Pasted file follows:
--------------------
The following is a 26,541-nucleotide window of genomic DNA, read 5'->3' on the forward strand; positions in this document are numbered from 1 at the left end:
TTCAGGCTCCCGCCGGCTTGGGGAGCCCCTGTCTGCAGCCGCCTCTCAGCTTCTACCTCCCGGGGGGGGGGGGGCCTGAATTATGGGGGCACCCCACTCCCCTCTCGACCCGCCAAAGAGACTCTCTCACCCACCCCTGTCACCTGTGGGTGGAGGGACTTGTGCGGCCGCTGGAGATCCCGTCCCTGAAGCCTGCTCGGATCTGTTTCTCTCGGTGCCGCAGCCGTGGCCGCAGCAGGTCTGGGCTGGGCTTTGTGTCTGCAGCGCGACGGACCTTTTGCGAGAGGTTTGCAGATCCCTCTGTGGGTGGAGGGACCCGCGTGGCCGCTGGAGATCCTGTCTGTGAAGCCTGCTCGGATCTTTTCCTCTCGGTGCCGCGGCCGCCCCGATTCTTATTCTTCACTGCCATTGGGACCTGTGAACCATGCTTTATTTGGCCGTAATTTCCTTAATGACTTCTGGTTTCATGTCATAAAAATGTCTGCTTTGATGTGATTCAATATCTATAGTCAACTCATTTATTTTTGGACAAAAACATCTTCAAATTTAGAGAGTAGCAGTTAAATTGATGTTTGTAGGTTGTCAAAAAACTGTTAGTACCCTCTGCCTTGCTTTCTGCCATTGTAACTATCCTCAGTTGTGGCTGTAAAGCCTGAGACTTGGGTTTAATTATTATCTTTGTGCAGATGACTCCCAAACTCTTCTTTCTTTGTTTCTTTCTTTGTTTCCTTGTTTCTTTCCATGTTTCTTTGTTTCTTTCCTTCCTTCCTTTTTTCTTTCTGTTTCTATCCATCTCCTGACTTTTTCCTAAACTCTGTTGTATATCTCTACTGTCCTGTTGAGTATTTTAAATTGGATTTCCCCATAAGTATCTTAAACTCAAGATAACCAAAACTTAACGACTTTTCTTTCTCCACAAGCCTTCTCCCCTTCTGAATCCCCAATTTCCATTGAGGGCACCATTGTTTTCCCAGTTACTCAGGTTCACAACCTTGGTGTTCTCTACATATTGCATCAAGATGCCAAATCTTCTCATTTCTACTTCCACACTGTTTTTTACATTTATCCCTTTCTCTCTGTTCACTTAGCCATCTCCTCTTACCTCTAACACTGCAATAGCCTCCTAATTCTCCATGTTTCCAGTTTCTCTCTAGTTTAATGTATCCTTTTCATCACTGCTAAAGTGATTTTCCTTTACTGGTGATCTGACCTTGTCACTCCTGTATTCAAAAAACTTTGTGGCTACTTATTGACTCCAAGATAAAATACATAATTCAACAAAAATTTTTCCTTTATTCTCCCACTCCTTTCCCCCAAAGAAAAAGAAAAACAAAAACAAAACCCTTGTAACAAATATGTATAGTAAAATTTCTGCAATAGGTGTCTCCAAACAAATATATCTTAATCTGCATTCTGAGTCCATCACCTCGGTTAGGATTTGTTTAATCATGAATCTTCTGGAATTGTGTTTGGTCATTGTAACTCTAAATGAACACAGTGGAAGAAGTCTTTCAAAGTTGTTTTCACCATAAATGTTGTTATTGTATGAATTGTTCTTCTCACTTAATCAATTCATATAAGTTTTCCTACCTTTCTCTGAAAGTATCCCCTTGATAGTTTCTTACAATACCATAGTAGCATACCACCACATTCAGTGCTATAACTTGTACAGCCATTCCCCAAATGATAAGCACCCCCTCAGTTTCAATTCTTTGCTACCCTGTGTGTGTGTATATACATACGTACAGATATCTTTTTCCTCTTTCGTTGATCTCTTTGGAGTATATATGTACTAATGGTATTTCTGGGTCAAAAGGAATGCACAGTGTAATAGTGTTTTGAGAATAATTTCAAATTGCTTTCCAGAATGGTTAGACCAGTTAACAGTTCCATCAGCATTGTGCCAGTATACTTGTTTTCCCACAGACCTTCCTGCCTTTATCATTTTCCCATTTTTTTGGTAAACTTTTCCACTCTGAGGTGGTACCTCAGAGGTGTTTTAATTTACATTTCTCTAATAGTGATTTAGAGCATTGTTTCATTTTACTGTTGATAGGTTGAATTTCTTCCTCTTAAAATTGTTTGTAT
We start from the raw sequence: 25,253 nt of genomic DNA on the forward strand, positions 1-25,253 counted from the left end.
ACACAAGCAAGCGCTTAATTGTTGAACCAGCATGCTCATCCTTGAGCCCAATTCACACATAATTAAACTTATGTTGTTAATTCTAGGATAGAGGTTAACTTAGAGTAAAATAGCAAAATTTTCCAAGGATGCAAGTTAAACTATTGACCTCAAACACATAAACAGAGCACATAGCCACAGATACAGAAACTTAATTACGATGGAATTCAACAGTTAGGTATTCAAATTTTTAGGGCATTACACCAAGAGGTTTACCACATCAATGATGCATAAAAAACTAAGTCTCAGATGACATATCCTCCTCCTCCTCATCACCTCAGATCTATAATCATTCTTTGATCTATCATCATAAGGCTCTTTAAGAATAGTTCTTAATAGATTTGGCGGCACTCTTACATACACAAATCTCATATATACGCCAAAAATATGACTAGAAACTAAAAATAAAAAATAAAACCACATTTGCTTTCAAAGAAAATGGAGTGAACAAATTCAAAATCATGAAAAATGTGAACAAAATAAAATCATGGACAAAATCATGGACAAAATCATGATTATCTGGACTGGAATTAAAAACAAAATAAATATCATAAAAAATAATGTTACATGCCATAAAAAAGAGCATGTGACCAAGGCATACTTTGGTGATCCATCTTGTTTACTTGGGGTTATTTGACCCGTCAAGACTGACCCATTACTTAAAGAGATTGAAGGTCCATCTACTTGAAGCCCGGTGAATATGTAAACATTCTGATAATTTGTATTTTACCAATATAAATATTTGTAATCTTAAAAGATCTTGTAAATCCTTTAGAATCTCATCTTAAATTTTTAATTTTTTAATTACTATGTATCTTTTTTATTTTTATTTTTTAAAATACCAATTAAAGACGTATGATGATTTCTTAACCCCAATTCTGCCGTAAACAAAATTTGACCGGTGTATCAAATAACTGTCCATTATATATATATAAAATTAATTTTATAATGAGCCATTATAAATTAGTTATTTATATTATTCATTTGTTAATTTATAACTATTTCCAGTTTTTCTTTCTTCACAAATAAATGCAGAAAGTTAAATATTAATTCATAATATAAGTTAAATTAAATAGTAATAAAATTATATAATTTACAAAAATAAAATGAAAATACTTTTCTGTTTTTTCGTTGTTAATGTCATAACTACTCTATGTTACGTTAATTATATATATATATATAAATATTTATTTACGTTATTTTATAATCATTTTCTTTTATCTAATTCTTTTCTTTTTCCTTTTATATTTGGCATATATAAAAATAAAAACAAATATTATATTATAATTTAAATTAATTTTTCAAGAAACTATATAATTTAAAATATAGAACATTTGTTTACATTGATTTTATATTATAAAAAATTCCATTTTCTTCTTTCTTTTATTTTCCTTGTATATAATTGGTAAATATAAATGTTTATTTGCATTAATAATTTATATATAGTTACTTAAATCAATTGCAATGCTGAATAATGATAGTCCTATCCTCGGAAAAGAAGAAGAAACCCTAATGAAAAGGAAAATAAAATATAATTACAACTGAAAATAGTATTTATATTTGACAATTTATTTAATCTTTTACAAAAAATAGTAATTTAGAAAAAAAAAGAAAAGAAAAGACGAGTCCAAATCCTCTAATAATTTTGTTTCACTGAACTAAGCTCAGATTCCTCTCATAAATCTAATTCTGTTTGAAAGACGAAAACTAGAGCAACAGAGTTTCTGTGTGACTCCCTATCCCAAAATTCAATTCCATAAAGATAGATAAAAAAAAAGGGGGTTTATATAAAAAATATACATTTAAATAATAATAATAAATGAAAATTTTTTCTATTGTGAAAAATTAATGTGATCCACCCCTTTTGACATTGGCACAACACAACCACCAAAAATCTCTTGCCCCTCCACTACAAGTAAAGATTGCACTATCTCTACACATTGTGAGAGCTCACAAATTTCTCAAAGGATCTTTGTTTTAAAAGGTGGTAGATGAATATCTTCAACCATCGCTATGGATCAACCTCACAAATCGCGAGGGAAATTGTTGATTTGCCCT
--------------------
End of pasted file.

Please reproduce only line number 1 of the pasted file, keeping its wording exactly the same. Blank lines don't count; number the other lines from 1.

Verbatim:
The following is a 26,541-nucleotide window of genomic DNA, read 5'->3' on the forward strand; positions in this document are numbered from 1 at the left end: